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NLRB Finalizes Quickie Election Rules for April Implementation


The National Labor Relations Board (NLRB) has finally implemented its long awaited “quickie election” rules, which will speed up union elections while requiring employers to turn over personal email addresses and telephone numbers. A substantially identical rule was issued by the Board three years ago, only to be struck down by a federal judge for lack of a voting quorum. With all five confirmed NLRB members voting, the 733-page final rule passed by a narrow margin along party lines. It seems that the holidays have come early for unions this year. Slated to take effect on April 14, 2015, the new procedures will have a profound impact on union organizing tactics and representation elections.    

How Union Elections Will Change
The NLRB has shifted the playing field by allowing unions to take advantage of modern communication methods while streamlining the handling of disputed matters. The clear objective is to expedite the period between representation petition and election, thereby reducing the time for educating employees on the benefits of retaining union-free status. Here are the highlights of the changes.

Practical Impact
The “streamlined” representation process should prompt you to prepare for potential union organizing efforts and elections now. You should consider suspending the collection of personal email addresses absent compelling business reasons. If you have not obtained workers’ email addresses, you will not have any to provide for potential voters, taking away that easy mode of communication by the union with your employees. In the process, businesses may be hard-pressed to properly identify, train and prepare their statutory supervisors for the rigors of an educational campaign that is governed by a web of complex labor laws. 

That being said, it is more important than ever to properly identify and train your statutory supervisors on recognizing the early warning signs of union activity. The reduced time between a petition and election affords you less time to educate employees, so being proactive early in an organizing campaign will be crucial. Your supervisors also need to know what they can and cannot do during a campaign under the complex labor laws that govern the process.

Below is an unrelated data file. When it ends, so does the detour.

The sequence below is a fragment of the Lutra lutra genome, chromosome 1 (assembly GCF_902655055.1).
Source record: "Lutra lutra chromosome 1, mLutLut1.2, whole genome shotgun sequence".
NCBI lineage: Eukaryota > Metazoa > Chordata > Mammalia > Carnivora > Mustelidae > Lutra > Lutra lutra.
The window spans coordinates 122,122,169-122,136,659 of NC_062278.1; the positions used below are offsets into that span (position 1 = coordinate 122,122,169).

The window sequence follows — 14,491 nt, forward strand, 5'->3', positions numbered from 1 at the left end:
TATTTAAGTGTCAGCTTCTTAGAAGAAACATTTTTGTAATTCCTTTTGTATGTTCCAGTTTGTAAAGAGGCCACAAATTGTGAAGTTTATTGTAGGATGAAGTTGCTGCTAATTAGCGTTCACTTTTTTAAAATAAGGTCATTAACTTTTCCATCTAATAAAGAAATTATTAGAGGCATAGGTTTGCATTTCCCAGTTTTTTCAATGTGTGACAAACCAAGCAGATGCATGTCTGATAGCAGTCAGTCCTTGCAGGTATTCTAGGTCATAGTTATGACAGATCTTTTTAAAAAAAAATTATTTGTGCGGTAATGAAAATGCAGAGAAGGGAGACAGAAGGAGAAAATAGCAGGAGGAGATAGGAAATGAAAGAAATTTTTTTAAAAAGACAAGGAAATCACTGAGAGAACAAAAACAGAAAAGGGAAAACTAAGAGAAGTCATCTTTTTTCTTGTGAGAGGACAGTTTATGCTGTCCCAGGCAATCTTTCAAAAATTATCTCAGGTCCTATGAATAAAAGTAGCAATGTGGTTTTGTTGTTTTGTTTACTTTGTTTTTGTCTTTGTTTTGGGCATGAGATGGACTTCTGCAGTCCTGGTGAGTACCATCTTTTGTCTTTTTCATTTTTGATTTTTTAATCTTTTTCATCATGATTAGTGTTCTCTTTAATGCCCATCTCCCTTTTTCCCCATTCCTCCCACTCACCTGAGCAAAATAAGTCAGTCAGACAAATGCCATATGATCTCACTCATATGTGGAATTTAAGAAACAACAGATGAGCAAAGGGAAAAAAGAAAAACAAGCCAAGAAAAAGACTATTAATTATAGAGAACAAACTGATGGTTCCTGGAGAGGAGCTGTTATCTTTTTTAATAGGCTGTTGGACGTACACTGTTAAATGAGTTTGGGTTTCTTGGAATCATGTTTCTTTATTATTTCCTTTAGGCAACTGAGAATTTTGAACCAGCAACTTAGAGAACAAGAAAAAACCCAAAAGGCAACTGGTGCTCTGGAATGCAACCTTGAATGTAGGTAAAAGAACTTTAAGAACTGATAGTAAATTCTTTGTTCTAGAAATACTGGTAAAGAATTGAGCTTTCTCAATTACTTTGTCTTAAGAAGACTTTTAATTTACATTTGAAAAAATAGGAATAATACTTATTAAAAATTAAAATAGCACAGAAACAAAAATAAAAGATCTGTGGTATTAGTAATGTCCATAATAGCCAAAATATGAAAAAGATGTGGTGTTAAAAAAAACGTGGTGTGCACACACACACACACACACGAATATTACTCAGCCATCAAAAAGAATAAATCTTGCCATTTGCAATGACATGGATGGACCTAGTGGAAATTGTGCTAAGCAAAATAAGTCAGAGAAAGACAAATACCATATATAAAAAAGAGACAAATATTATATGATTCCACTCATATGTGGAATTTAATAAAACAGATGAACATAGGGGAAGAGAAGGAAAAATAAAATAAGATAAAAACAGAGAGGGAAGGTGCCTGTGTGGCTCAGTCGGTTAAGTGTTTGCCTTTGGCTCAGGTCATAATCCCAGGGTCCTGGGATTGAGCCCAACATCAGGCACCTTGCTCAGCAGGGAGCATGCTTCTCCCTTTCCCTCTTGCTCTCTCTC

There is no question that the new procedures will provide a boost to unions that are eager to stem the tide of membership decline, and we can expect an immediate uptick in organizing activity as a result. Quicker elections mean more employees will be voting on union representation on the heels of the negative emotions that drove the organizing activity to begin with. At the same time, putting email addresses and phone numbers in the hands of union organizers earlier in the process will subject those employees to substantial pressure out of the gate. This procedural pendulum will fuel an increase in union activity, so take steps now to prepare for new organizing efforts within your ranks.

If you have any questions about this ruling, please contact your regular Fisher Phillips attorney. Visit our website at

This Legal Alert provides an overview of a specific NLRB decision. It is not intended to be, and should not be construed as, legal advice for any particular fact situation.


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